Urban planning, colonial doctrines and street naming in French Dakar and British Lagos, c. 1850-1930

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Abstract

The published literature that has thoroughly treated the history of European planning in sub-Saharan Africa is still rather scanty. This article examines French and British colonial policies for town planning and street naming in Dakar and Lagos, their chief lieux de colonisation in West Africa. It will trace the relationships between the physical and conceptual aspects of town planning and the colonial doctrines that produced these plans from the official establishment of these cities as colonial capitals in the mid-nineteenth century and up to the inter-war period. Whereas in Dakar these aspects reflected a Eurocentric meta-narrative that excluded African histories and identities, a glimpse at contemporary Lagos shows the opposite. This study is one of few that compares colonial doctrines of assimilation to doctrines of indirect rule as each affects urban planning.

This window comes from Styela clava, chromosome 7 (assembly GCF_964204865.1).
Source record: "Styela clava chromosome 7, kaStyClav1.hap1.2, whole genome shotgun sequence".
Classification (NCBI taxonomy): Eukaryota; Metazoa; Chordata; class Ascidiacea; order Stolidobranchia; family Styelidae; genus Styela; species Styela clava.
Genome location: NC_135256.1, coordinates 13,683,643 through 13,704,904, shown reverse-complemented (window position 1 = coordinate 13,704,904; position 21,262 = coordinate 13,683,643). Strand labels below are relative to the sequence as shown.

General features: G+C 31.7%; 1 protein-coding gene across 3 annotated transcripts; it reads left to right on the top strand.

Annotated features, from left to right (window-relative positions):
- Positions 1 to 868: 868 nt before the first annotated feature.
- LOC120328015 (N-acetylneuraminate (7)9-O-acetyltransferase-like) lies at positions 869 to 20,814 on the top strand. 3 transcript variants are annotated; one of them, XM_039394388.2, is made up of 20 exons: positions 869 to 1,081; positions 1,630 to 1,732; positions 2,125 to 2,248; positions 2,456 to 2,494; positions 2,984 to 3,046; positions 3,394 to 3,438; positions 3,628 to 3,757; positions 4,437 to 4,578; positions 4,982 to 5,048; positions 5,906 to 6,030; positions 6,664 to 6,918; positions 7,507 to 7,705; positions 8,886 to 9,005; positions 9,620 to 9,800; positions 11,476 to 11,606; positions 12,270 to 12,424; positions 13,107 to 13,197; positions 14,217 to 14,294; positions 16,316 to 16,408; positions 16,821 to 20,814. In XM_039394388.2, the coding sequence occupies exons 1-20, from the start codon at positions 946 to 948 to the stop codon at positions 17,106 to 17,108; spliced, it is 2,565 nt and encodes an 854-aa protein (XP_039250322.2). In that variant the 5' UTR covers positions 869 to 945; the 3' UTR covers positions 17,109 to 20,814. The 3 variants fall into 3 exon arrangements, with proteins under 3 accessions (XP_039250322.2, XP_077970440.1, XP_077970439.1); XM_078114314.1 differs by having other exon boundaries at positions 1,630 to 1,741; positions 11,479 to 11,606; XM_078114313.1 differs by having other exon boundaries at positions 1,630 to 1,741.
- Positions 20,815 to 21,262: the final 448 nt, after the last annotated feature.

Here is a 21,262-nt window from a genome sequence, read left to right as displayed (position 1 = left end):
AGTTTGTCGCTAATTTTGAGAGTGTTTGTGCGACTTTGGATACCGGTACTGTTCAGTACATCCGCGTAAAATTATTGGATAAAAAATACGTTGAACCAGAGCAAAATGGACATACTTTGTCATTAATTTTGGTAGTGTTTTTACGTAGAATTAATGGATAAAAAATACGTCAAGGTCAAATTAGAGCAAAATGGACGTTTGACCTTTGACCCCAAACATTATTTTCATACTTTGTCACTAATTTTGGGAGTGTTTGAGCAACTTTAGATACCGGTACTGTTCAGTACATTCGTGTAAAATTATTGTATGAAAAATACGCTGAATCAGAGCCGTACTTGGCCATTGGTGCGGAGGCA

Original languageEnglish
Pages (from-to)426-448
Number of pages23
JournalUrban History
Volume36
Issue number3
DOIs
StatePublished - Dec 2009
Externally publishedYes

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